How a Second Grader with Hemophilia Copes with Pain


Kelly and Brian of Oregon never expected their son, Bubba, to have severe hemophilia A, and they certainly never expected Bubba to experience the complications of an inhibitor and chronic pain in his childhood. Kelly shared her family’s experiences with HFA with hopes that other families can learn from their experiences.

How did you find out about Bubba’s diagnosis?

After nineteen hours of labor, Bubba turned sideways in the birth canal and was stuck, so I had an emergency C-section. Afterwards, I remember looking him over and over and he appeared perfect until a nurse came in took off his beanie hat. I remember thinking, “What’s wrong with his head? Are those bruises? Is that swelling?” In that moment I believe the nurse was thinking the same thing, as she immediately took a measuring tape out of her pocket and measured Bubba’s head. The look she had on her face was pure terror. Without saying another word she rushed Bubba away from me and down to the NICU. I knew whatever was going on was not good. All I could do was cry.
It seemed like hours before a doctor came back to let me know what was going on. The nurses just kept telling me that Bubba had suffered a skull fracture, that his head was swelling and they were trying to stop the swelling and figure out what was causing it. Finally, a doctor came in and that an MRI showed a skull fracture and a Subgaleal Hematoma and that he was going to need a blood transfusion. From that point on, our lives were flipped upside down. It was like a nightmare I could not wake up from. Finally on day three they were able to determine Bubba had severe hemophilia A (no family history). Bubba then spent the next seventeen days in the NICU fighting for his life.

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When Bubba was 10 months old, we made the four hour drive to our HTC and they prepped Bubba for port surgery. Right before they were going to take him back, his hematologist told us we were not going to be able to do the surgery that day. We were confused and asked why? The dreaded words: high titer inhibitor came out of his mouth. Brian and I had no idea what an inhibitor even was. Even after he explained it, I was still confused. His first port was then placed two months after his first birthday.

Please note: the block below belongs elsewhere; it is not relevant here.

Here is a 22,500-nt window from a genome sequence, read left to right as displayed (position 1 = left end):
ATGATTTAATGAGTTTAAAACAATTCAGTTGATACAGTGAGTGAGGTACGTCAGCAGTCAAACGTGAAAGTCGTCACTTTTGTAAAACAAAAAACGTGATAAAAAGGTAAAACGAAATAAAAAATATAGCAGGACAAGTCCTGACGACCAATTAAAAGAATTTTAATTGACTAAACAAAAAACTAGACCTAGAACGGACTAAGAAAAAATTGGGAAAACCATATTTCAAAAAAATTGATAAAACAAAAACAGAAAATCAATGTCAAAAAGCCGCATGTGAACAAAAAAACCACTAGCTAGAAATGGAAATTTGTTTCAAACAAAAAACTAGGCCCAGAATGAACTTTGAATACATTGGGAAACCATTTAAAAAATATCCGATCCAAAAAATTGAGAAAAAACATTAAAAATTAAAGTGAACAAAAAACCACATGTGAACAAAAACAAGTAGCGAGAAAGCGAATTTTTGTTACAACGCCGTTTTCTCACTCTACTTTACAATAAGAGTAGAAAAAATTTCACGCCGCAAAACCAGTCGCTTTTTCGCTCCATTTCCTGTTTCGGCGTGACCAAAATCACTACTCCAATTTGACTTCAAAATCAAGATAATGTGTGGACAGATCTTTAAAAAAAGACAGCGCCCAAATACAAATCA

When was the first time Bubba had to deal with pain issues? What helps make him more comfortable? How well does it work?

Bubba has developed target joints in both of his ankles. He usually has a bleed every seven to ten days. Bubba requires large amounts of clotting factor to stop bleeds and that comes with side effects. He has suffered serious complications from receiving large volumes of factor such as blood clots and a possible mini stroke. Sometimes people don’t think about other consequences that can occur from hemophilia and using factor products.
I think Bubba had significant pain in his ankles very early. I remember many nights holding him and rocking him when he was little when he was little and could not communicate his pain level, but would be fussy and would not eat; I could not soothe him, and Tylenol/RICE would not work. We would give factor, but then I would still have to stay up with him either rocking him, singing to him, rubbing his back, giving lavender baths, playing music from the radio. As he got older we would watch movies, give him hand held games, play board games, or my husband and I would just be goofy, and would sing and dance for him. Distraction! Distraction! Distraction! As Bubba started to grow older, the pain in his ankles became excruciating for him. I felt like every other weekend we were in the ER because we could not control the pain. My usual, smiling, happy son would be crying and screaming “Mommy, why, why, why is this happening to me? Mommy please makes it stop.” By the time we got to the ER his blood pressure was just through the roof, he would get IV pain meds and a narcotic prescription to go home with.